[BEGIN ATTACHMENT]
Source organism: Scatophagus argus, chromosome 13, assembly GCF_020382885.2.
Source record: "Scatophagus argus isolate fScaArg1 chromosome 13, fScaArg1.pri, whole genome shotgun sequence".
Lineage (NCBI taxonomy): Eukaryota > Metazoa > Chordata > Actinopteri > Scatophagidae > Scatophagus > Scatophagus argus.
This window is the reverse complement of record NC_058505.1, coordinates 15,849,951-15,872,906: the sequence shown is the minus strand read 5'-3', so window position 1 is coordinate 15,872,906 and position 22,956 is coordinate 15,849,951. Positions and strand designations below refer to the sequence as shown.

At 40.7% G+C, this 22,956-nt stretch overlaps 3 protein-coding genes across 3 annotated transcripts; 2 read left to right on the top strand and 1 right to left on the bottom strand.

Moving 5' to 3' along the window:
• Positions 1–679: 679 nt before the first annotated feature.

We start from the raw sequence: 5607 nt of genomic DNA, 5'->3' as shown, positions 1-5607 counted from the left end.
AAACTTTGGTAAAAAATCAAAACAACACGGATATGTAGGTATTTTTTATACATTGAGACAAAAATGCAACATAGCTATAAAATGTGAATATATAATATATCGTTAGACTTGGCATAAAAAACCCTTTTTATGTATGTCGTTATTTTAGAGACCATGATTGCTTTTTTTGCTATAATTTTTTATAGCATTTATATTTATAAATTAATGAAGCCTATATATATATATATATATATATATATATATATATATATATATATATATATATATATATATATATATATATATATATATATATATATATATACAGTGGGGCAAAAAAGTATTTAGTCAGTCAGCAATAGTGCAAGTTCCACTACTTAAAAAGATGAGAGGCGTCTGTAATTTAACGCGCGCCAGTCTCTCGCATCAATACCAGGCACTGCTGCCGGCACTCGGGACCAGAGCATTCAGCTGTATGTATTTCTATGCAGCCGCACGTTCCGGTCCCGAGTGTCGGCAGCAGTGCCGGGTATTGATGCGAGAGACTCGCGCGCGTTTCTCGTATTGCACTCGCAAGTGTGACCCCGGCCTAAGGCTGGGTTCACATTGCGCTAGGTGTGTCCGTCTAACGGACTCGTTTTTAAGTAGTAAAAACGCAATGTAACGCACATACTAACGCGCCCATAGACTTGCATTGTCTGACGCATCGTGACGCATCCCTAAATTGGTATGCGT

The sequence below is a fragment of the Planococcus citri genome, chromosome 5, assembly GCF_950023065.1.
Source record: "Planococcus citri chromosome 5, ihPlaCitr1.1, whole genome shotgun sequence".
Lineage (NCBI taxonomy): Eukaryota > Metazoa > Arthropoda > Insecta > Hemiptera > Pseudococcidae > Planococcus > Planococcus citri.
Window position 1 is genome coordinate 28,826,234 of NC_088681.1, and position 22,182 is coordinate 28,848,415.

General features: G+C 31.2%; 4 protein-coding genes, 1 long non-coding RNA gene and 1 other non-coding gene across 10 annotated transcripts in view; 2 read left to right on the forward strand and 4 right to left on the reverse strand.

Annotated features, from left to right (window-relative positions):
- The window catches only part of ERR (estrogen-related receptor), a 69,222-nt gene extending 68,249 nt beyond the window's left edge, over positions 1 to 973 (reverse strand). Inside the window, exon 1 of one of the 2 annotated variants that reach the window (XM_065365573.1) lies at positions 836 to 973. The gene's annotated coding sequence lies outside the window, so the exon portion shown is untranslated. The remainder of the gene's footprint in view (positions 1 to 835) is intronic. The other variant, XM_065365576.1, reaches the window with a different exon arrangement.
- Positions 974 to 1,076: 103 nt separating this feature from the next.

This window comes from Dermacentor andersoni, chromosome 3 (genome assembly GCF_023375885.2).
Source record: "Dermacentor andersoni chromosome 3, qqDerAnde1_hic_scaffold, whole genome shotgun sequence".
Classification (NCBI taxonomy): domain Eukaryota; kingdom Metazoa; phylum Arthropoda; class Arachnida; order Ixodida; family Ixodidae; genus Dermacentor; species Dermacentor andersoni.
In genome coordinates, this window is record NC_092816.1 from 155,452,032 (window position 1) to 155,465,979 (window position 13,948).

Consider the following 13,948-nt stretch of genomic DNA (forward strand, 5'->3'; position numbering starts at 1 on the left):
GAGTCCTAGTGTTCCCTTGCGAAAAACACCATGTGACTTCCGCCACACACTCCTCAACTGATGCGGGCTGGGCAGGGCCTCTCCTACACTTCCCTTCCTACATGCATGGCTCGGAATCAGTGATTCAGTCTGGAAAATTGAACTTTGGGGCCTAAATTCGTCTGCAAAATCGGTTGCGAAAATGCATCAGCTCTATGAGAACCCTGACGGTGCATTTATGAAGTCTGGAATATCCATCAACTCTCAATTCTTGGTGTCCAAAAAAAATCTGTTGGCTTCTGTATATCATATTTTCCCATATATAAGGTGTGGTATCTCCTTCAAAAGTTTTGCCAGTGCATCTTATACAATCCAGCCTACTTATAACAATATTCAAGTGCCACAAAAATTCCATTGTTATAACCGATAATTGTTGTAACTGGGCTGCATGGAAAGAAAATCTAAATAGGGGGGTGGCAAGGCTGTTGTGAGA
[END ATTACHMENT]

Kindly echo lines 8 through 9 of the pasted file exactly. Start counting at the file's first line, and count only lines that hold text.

We start from the raw sequence: 5607 nt of genomic DNA, 5'->3' as shown, positions 1-5607 counted from the left end.
AAACTTTGGTAAAAAATCAAAACAACACGGATATGTAGGTATTTTTTATACATTGAGACAAAAATGCAACATAGCTATAAAATGTGAATATATAATATATCGTTAGACTTGGCATAAAAAACCCTTTTTATGTATGTCGTTATTTTAGAGACCATGATTGCTTTTTTTGCTATAATTTTTTATAGCATTTATATTTATAAATTAATGAAGCCTATATATATATATATATATATATATATATATATATATATATATATATATATATATATATATATATATATATATATATATATATATATATATACAGTGGGGCAAAAAAGTATTTAGTCAGTCAGCAATAGTGCAAGTTCCACTACTTAAAAAGATGAGAGGCGTCTGTAATTTAACGCGCGCCAGTCTCTCGCATCAATACCAGGCACTGCTGCCGGCACTCGGGACCAGAGCATTCAGCTGTATGTATTTCTATGCAGCCGCACGTTCCGGTCCCGAGTGTCGGCAGCAGTGCCGGGTATTGATGCGAGAGACTCGCGCGCGTTTCTCGTATTGCACTCGCAAGTGTGACCCCGGCCTAAGGCTGGGTTCACATTGCGCTAGGTGTGTCCGTCTAACGGACTCGTTTTTAAGTAGTAAAAACGCAATGTAACGCACATACTAACGCGCCCATAGACTTGCATTGTCTGACGCATCGTGACGCATCCCTAAATTGGTATGCGT